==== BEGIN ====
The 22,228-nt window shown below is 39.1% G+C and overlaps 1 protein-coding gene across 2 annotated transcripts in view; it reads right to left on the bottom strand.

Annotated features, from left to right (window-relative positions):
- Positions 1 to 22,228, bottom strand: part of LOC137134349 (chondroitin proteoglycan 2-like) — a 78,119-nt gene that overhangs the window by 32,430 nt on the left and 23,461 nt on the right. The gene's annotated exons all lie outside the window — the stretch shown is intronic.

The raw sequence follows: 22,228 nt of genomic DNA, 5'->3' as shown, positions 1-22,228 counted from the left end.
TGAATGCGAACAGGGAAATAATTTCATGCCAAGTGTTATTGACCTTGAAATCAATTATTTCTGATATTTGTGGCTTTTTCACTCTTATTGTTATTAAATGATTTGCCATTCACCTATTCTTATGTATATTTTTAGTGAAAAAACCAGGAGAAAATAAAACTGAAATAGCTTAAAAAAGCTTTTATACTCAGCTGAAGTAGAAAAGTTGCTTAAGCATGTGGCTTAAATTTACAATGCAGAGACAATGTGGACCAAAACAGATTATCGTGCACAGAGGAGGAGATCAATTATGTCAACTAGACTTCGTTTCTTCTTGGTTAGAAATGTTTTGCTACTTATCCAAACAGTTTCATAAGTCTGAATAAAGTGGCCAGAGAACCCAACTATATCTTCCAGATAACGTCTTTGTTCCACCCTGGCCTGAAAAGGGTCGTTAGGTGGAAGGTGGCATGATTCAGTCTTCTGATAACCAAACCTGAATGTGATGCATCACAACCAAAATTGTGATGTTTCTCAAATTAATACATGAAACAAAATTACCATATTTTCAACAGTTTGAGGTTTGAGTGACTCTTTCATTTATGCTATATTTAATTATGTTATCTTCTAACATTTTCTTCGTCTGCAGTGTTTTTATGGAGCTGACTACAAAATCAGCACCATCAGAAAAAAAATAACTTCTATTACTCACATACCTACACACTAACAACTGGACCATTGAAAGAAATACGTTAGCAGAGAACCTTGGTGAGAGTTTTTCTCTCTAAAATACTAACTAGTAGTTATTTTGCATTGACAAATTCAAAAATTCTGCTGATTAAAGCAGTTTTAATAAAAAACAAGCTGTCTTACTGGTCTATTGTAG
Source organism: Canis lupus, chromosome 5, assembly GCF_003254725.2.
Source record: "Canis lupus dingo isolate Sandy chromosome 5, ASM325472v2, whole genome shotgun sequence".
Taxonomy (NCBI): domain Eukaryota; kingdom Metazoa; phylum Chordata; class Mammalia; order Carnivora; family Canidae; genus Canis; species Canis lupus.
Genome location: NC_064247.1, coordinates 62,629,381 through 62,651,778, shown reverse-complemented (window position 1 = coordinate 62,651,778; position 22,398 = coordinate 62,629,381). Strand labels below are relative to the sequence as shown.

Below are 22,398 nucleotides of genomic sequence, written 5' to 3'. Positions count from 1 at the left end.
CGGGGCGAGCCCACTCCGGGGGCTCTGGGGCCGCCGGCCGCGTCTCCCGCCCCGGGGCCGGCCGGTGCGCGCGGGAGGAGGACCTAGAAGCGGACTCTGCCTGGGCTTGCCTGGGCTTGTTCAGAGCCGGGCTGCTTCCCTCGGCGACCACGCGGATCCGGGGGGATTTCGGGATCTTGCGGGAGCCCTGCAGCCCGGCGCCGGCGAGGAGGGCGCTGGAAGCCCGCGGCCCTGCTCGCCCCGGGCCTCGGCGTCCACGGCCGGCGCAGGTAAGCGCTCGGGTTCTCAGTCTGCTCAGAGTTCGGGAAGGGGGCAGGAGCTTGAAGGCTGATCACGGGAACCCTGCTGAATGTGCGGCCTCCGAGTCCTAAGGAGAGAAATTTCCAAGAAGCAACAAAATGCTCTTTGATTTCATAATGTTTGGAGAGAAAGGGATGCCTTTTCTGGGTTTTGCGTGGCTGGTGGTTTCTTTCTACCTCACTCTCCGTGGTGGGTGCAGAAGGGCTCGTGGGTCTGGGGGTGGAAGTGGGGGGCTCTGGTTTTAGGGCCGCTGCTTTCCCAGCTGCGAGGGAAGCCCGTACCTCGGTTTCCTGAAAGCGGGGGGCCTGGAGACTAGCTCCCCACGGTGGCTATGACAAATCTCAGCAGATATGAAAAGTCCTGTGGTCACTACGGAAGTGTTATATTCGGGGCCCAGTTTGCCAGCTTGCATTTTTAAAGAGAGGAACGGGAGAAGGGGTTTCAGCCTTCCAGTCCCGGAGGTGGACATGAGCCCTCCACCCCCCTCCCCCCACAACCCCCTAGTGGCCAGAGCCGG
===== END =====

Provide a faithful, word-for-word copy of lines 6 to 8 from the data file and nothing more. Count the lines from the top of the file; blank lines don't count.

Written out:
Source organism: Canis lupus, chromosome 5, assembly GCF_003254725.2.
Source record: "Canis lupus dingo isolate Sandy chromosome 5, ASM325472v2, whole genome shotgun sequence".
Taxonomy (NCBI): domain Eukaryota; kingdom Metazoa; phylum Chordata; class Mammalia; order Carnivora; family Canidae; genus Canis; species Canis lupus.